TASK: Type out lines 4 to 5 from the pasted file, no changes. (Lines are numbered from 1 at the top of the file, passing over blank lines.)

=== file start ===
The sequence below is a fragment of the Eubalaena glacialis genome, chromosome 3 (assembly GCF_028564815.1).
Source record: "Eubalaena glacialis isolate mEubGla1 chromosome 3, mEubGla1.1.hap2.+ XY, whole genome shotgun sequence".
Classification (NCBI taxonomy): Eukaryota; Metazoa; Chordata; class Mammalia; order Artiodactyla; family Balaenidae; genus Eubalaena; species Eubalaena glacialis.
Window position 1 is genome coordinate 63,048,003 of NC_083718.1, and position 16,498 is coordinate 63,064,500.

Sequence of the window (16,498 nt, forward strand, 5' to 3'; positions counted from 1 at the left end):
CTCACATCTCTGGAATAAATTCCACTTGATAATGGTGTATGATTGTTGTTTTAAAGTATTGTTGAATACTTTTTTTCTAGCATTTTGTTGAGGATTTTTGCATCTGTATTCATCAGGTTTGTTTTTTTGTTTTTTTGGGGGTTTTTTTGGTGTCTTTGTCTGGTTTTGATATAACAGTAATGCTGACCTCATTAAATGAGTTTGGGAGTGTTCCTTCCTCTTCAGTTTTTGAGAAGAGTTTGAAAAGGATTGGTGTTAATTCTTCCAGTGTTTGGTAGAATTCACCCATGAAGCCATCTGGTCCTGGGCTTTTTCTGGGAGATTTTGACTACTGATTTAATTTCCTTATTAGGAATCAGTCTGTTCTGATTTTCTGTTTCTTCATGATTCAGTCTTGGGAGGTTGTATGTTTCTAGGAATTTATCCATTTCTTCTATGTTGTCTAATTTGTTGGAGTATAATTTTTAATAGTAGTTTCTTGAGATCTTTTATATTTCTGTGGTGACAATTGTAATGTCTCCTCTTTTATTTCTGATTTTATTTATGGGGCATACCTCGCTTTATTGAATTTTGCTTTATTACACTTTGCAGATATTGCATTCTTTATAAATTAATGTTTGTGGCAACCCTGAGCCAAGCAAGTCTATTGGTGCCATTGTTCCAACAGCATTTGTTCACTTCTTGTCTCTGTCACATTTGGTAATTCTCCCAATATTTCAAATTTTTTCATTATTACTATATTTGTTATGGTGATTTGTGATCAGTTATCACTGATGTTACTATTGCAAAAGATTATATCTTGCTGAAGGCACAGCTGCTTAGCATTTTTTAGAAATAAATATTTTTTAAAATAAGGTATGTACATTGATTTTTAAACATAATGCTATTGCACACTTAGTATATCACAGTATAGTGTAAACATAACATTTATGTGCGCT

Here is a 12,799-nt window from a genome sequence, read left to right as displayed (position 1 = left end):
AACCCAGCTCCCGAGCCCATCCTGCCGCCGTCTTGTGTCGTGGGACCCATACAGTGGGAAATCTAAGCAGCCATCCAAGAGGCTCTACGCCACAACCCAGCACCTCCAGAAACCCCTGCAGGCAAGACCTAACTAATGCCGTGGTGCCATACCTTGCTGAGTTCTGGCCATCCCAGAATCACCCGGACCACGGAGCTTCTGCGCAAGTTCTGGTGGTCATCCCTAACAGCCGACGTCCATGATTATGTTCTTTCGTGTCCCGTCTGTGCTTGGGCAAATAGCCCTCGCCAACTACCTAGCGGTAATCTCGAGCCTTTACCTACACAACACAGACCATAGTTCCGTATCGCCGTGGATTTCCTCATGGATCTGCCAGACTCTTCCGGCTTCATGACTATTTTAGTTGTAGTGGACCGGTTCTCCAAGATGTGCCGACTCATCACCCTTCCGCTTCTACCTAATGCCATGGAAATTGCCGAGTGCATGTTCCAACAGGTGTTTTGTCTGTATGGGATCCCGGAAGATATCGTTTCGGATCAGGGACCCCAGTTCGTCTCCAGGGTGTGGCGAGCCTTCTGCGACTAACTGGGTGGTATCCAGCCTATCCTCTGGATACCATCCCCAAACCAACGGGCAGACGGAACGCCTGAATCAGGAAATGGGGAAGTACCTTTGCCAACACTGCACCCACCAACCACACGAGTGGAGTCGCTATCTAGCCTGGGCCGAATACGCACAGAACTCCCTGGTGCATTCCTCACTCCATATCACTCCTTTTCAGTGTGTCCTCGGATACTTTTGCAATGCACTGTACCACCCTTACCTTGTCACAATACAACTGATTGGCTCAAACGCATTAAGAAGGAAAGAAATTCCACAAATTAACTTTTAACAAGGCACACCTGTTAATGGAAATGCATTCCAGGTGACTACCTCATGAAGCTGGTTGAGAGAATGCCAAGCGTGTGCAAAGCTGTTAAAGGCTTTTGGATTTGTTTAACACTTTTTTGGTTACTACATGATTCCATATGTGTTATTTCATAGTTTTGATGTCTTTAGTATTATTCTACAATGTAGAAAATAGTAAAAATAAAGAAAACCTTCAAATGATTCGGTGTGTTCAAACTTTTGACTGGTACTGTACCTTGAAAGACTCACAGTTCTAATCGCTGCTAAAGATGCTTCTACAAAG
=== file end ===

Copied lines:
Window position 1 is genome coordinate 63,048,003 of NC_083718.1, and position 16,498 is coordinate 63,064,500.

Sequence of the window (16,498 nt, forward strand, 5' to 3'; positions counted from 1 at the left end):